Fact sheet: Ethylbenzene

From: Public Services and Procurement Canada

Discover a list of a contaminant's important chemical properties, how it will react in the environment, main sources of contamination related, and a brief overview of health and safety issues.

On this page


General information

CAS number

100-41-4

Molecular formula

C8H10

Formula weight

106.2 g/mol

Family

Monocyclic aromatic hdrocarbons (MAH)

Properties (at room temperature where applicable)

Compound properties list
ParameterValueComment
Melting/boiling point -94 0C / -136 0CLiquid
Relative density0.86Floats on water
Vapour pressure8 mm HgModerately volatile
Vapour density3.7Denser than air
Solubility in water180 mg/LLow solubility
Henry's law constant6 x 10-3 atm·m3/molRapid volatilization when dissolved
log Koc (Depending on soil or sediment characteristics)2.2 - 2.7*Moderate adsorption to organic matter

Environmental behaviour

At 20 0C, ethylbenzene is a liquid that floats on water and is moderately volatile. Characterized by its low solubility, it will volatilize rapidly once dissolved and moderately adsorbs to organic matter. During a spill, this compound will evaporate in part but the majority of the product will enter into the soil or drain into a waterway. Liquid ethylbenzene can accumulate along the capillary fringe (groundwater) or form a film on the water's surface which will promote its solubilization and volatilization. The adsorbed ethylbenzene in the vadose and saturated zones will take some time to disappear, liberating contamination primarily in either the gaseous but also in the dissolved state. The resulting plumes (gaseous or dissolved) will be relatively limited in size.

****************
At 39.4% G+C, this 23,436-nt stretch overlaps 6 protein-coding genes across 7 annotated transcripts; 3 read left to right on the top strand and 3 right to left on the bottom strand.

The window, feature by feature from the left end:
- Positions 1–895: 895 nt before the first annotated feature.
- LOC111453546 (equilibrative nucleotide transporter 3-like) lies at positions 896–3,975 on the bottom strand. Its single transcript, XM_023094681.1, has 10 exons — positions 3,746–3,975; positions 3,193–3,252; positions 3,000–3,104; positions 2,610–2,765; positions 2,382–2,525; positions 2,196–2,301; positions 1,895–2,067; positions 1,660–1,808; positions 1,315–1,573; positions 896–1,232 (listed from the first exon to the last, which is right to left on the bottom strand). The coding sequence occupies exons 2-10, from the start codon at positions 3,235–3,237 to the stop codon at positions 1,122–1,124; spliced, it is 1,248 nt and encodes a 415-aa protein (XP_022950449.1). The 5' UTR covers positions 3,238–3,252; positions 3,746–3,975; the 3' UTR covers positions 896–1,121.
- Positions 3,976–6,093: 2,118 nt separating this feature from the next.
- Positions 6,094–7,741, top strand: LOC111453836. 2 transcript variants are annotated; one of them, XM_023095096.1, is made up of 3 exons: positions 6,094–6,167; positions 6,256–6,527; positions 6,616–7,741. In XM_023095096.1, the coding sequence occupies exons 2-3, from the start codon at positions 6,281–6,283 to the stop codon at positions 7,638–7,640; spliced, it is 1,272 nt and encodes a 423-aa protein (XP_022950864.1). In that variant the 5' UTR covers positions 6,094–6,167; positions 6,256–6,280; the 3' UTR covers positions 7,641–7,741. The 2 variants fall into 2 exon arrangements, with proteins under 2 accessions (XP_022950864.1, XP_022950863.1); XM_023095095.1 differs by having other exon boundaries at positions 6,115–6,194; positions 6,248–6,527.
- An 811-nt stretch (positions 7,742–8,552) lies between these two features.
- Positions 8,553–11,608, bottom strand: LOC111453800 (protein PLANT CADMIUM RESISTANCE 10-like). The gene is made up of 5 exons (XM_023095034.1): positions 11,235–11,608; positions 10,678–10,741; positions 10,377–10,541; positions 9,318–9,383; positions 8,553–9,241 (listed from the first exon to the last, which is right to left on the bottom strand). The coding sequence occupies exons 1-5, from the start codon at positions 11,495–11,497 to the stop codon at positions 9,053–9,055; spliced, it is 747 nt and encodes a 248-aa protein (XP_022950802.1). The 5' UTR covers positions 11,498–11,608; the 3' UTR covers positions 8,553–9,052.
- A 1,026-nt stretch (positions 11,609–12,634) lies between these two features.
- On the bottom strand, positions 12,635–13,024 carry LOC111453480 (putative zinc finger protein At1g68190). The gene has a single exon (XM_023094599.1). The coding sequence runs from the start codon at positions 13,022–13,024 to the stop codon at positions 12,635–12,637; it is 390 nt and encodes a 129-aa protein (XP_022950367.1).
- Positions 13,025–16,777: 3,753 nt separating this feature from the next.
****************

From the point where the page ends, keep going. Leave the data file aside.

Health and safety

Ethylbenzene should be handled with care as it is flammable and toxic.

Principal resources

Ethylbenzene is an aromatic hydrocarbon naturally present in crude petroleum, but it is primarily produced by reacting benzene with ethylene. Ethylbenzene is widely distributed in the environment because it is a component of aviation and automotive fuels, used as a solvent, and used in many chemical manufacturing and production processes. The major industrial use of ethylbenzene is for styrene production, but it is also used in the manufacture of synthetic rubber, acetophenone, cellulose acetate, diethylbenzene, and many other chemicals.

Ethylbenzene is an important industrial chemical in terms of volume and releases into the environment can occur during its manufacture, storage, transportation and processing. The bulk of releases come from spills of gasoline and other fuels, from the disposal of household products such as paint, cleaning and degreasing products, varnishes and pesticides, as well as from leaking underground storage tanks and from the leaching of landfill sites.

References

Agency for Toxic Substances and Disease Registry (ATSDR). 2007. Toxicological Profile for Ethylbenzene. U.S. Department of Health and Human Services, Public Health Service, Georgia, USA. (Viewed March 2010)

Canadian Council of Ministers of the Environment. 1999. Canadian Water Quality Guidelines for the Protection of Aquatic Life: Ethylbenzene. In: Canadian Environmental Quality Guidelines. Canadian Council of Ministers of the Environment, Manitoba, Canada. (Viewed March 2010)

Montgomery, John H. 2007. Groundwater Chemicals, Desk Reference, Fourth Edition, CRC Press, Taylor and Francis Group, Florida, USA.

Date Modified: